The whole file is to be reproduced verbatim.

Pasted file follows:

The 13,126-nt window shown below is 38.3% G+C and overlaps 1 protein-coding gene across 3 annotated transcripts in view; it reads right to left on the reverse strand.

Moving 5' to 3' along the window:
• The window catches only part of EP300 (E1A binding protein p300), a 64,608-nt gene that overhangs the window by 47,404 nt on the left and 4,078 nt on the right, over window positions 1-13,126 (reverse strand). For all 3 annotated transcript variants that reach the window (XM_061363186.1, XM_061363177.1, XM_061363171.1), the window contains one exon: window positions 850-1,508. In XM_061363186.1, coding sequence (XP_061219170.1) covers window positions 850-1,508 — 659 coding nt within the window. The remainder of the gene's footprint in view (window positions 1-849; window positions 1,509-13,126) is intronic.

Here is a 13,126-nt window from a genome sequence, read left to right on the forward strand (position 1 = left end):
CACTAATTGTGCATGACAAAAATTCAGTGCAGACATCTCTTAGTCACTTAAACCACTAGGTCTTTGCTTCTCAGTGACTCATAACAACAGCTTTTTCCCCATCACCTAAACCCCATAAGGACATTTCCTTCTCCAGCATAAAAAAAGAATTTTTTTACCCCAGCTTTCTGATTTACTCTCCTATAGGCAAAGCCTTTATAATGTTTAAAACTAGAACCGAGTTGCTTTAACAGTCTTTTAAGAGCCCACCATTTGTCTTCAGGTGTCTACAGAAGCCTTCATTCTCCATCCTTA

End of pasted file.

The 13,126-nt window shown below is 38.3% G+C and overlaps 1 protein-coding gene across 3 annotated transcripts in view; it reads right to left on the reverse strand.

Moving 5' to 3' along the window:
• The window catches only part of EP300 (E1A binding protein p300), a 64,608-nt gene that overhangs the window by 47,404 nt on the left and 4,078 nt on the right, over window positions 1-13,126 (reverse strand). For all 3 annotated transcript variants that reach the window (XM_061363186.1, XM_061363177.1, XM_061363171.1), the window contains one exon: window positions 850-1,508. In XM_061363186.1, coding sequence (XP_061219170.1) covers window positions 850-1,508 — 659 coding nt within the window. The remainder of the gene's footprint in view (window positions 1-849; window positions 1,509-13,126) is intronic.

Here is a 13,126-nt window from a genome sequence, read left to right on the forward strand (position 1 = left end):
CACTAATTGTGCATGACAAAAATTCAGTGCAGACATCTCTTAGTCACTTAAACCACTAGGTCTTTGCTTCTCAGTGACTCATAACAACAGCTTTTTCCCCATCACCTAAACCCCATAAGGACATTTCCTTCTCCAGCATAAAAAAAGAATTTTTTTACCCCAGCTTTCTGATTTACTCTCCTATAGGCAAAGCCTTTATAATGTTTAAAACTAGAACCGAGTTGCTTTAACAGTCTTTTAAGAGCCCACCATTTGTCTTCAGGTGTCTACAGAAGCCTTCATTCTCCATCCTTA